Last Updated :: 7/10/2007 6:31:51 PM EDT
As most of us know, practice is the only way to improve our shooting. Handguns for me require more practice than shooting clays, knocking down silhouettes or hitting the bull at 200yds with an M1. Large caliber heavy recoiling handguns are a real test of my accuracy and consistency. Practice with such guns can be expensive, tiring, and sometimes can reinforce bad habits, such as flinching. My concealed weapon of choice is a "commander" sized 1911, Springfield Champion Stainless loaded, in .45ACP.of course.
I have found that without practice, my first shot is usually right on the bull, but continued strings of shots tend to start drifting left. I decided I needed a practice gun that would allow me to hold the gun as close to the same feel as my Springfield, but with the pleasant recoil of the .22lr, and of course the substantial savings of my ammo fund. Thus, I decided the Ruger 22/45 was the gun I needed to purchase. It's 1911 style grip and ergonomics were a perfect fit to my needs.
Unfortunately, I was not impressed with the cheap feel and looks of the plastic frame on Ruger's answer to my needs. It wasn't until I found this modification for the grip that I took the financial plunge for another .22lr handgun. This seemed to make the 22/45 more attractive, and a closer feel to the 1911. I appreciate, and stole all of my ideas for this project. Most of my information came from this website.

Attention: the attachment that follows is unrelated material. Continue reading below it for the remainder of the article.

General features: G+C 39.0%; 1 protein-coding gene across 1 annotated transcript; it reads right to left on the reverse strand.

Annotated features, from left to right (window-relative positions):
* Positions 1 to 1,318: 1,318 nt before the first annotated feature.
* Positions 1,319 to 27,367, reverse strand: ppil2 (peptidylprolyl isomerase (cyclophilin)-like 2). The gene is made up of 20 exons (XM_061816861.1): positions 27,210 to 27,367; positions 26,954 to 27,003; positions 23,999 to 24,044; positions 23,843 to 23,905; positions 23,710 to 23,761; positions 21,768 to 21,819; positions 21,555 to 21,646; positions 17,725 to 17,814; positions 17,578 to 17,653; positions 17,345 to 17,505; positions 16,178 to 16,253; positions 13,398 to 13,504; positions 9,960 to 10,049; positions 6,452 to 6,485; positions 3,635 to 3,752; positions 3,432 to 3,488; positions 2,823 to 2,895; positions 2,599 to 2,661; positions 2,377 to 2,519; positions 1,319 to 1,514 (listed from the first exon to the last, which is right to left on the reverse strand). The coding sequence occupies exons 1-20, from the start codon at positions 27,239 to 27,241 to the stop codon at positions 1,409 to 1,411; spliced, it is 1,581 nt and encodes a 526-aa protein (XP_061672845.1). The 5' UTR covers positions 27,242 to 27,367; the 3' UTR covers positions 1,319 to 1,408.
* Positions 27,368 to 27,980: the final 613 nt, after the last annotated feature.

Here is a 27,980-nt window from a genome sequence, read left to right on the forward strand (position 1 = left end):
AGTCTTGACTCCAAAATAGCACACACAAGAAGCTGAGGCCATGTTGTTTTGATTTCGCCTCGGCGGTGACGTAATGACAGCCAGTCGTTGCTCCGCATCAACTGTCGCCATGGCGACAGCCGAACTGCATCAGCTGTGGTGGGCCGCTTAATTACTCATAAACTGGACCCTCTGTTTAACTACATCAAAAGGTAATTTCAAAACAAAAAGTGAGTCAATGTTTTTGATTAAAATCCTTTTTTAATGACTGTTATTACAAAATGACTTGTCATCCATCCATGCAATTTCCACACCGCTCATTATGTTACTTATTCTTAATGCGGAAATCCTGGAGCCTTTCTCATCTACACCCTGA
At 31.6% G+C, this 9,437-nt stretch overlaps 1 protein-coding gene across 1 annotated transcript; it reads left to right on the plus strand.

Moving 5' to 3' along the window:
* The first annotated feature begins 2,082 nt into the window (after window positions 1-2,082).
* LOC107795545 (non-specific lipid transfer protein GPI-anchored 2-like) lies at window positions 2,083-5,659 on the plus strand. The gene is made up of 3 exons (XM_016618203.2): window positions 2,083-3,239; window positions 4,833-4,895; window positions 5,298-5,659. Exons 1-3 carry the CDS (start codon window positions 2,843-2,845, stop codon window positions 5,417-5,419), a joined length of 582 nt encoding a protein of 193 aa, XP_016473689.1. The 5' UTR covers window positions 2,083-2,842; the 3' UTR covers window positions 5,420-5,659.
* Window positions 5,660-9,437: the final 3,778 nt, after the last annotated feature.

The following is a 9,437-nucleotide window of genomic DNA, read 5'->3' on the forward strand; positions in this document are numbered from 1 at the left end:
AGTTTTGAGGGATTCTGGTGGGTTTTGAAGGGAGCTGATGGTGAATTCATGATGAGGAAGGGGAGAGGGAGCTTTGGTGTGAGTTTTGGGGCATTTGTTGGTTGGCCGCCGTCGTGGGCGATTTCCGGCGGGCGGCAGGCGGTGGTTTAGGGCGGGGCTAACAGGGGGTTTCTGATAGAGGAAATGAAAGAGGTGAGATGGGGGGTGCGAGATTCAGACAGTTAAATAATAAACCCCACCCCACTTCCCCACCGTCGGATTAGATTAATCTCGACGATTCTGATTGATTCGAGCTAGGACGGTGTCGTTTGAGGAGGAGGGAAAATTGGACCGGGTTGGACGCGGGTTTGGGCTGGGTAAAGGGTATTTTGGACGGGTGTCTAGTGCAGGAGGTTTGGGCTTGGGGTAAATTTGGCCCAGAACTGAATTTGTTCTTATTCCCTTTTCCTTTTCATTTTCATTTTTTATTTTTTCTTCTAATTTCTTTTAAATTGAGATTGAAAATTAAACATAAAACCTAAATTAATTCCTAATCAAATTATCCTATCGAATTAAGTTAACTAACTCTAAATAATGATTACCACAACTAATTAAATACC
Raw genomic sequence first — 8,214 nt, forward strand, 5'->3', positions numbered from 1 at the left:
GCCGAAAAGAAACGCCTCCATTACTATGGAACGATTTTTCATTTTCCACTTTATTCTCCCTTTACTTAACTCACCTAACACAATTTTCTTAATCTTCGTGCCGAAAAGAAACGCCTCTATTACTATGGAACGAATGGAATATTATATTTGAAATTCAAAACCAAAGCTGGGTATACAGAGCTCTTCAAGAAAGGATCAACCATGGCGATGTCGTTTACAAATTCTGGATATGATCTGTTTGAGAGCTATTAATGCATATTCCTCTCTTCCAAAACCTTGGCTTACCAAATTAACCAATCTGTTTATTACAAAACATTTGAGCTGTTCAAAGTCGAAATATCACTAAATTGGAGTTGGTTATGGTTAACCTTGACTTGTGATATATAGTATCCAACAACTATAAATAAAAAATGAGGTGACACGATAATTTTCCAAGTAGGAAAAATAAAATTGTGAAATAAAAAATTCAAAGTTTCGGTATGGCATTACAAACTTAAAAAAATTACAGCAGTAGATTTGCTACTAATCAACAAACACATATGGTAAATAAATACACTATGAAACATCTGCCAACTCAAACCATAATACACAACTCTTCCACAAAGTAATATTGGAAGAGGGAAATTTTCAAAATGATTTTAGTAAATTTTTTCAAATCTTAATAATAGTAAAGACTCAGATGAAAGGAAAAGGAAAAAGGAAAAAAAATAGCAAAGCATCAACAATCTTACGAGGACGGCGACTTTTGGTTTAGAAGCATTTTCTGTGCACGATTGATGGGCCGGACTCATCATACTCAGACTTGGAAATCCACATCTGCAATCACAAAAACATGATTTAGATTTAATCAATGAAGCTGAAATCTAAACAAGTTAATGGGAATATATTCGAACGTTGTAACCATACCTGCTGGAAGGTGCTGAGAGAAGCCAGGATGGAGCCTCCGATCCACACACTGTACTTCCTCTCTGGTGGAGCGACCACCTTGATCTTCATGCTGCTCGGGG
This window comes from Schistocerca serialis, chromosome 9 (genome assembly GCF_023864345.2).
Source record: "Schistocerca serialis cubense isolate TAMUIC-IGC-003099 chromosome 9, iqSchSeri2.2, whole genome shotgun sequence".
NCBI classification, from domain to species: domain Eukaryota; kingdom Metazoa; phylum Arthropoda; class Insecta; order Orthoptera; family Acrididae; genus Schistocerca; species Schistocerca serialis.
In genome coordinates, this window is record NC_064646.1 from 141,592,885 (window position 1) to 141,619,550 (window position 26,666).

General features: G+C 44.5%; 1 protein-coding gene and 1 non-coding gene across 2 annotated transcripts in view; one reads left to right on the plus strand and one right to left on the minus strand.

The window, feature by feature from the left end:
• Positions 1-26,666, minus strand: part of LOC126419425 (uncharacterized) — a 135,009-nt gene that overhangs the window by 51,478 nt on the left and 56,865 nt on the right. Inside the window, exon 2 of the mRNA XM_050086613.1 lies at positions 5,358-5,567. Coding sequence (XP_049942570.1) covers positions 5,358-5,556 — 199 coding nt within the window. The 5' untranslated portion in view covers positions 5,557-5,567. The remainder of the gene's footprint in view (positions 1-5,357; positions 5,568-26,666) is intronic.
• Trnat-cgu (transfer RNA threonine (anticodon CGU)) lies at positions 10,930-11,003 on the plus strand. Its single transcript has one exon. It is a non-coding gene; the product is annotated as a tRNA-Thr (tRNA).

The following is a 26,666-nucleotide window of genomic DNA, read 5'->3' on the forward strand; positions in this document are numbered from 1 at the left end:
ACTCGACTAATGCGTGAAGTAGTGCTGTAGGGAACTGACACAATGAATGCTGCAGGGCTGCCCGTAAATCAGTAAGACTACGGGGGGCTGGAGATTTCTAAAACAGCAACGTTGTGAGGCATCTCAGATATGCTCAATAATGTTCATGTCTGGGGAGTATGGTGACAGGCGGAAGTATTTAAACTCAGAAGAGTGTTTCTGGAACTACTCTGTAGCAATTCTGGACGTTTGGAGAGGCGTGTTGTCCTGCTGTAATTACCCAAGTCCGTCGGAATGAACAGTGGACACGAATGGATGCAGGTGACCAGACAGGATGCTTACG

It is very, very well done, and helped me figure out how to do this successfully.
Here is the ugly little fella..I stole the photo from Ruger's website..
Here is a list of tools that you will need to complete this project
--Dremel tool- it's possible to do this with out one, but it will take you longer.
--Masking tape, or painter's tape
--Drill and drill bits
--Regular screw driver
--1911 grips-I selected the Slim Tech grips to match my 1911
--1911 grip bushings and screws- again, I selected a set to fit the Slim Tech grips, sold at the bottom of the page linked above. 064-110-004 Slim Tech Screws & Bushings
If you intend to paint the frame later, here is what you will also need.
--Castrol's Super Clean-found at hardware store
--Brownells Aluma-Hyde II-in a color of your choice
First off, it must be stripped down to the bare frame.
Here is the website that was very helpful to me in stripping down the 22/45.
The first thing that must be done before doing any sanding with your dremel is to tape off the area around the grip. Several layers of tape will make it more resistant to scratching. You don't want scratches all over the frame, and the plastic will scratch easily. You should punch out the Ruger red labels on the grips before you start sanding them. Someone with a bit of time might try to inset them into a new set of 1911 grips. It would probably look very cool, and give your gun a nice custom touch.